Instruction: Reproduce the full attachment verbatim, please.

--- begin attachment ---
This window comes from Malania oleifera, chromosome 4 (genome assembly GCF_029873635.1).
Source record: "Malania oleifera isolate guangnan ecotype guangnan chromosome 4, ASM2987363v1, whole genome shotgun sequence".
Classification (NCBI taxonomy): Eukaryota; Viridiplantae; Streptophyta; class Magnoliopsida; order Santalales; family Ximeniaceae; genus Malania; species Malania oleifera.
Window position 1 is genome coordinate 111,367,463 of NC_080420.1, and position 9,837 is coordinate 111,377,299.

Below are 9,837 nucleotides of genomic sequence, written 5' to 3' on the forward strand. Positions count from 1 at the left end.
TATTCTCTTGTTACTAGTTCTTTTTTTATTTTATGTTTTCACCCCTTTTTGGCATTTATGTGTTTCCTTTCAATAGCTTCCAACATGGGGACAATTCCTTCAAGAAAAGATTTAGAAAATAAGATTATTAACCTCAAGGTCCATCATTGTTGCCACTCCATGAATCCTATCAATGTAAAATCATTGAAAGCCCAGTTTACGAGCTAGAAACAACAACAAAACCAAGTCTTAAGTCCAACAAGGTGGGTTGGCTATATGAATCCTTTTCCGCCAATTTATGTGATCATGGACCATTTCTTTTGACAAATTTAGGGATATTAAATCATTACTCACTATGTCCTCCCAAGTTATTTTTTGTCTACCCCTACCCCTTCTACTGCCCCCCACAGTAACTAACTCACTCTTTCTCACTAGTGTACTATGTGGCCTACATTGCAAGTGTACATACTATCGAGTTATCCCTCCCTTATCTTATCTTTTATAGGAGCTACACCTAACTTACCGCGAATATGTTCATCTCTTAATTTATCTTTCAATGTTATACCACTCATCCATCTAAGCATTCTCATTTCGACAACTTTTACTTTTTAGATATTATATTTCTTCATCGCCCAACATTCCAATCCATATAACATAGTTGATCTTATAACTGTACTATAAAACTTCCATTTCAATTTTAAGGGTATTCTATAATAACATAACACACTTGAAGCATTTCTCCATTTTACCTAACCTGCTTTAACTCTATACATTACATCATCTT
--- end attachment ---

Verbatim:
This window comes from Malania oleifera, chromosome 4 (genome assembly GCF_029873635.1).
Source record: "Malania oleifera isolate guangnan ecotype guangnan chromosome 4, ASM2987363v1, whole genome shotgun sequence".
Classification (NCBI taxonomy): Eukaryota; Viridiplantae; Streptophyta; class Magnoliopsida; order Santalales; family Ximeniaceae; genus Malania; species Malania oleifera.
Window position 1 is genome coordinate 111,367,463 of NC_080420.1, and position 9,837 is coordinate 111,377,299.

Below are 9,837 nucleotides of genomic sequence, written 5' to 3' on the forward strand. Positions count from 1 at the left end.
TATTCTCTTGTTACTAGTTCTTTTTTTATTTTATGTTTTCACCCCTTTTTGGCATTTATGTGTTTCCTTTCAATAGCTTCCAACATGGGGACAATTCCTTCAAGAAAAGATTTAGAAAATAAGATTATTAACCTCAAGGTCCATCATTGTTGCCACTCCATGAATCCTATCAATGTAAAATCATTGAAAGCCCAGTTTACGAGCTAGAAACAACAACAAAACCAAGTCTTAAGTCCAACAAGGTGGGTTGGCTATATGAATCCTTTTCCGCCAATTTATGTGATCATGGACCATTTCTTTTGACAAATTTAGGGATATTAAATCATTACTCACTATGTCCTCCCAAGTTATTTTTTGTCTACCCCTACCCCTTCTACTGCCCCCCACAGTAACTAACTCACTCTTTCTCACTAGTGTACTATGTGGCCTACATTGCAAGTGTACATACTATCGAGTTATCCCTCCCTTATCTTATCTTTTATAGGAGCTACACCTAACTTACCGCGAATATGTTCATCTCTTAATTTATCTTTCAATGTTATACCACTCATCCATCTAAGCATTCTCATTTCGACAACTTTTACTTTTTAGATATTATATTTCTTCATCGCCCAACATTCCAATCCATATAACATAGTTGATCTTATAACTGTACTATAAAACTTCCATTTCAATTTTAAGGGTATTCTATAATAACATAACACACTTGAAGCATTTCTCCATTTTACCTAACCTGCTTTAACTCTATACATTACATCATCTT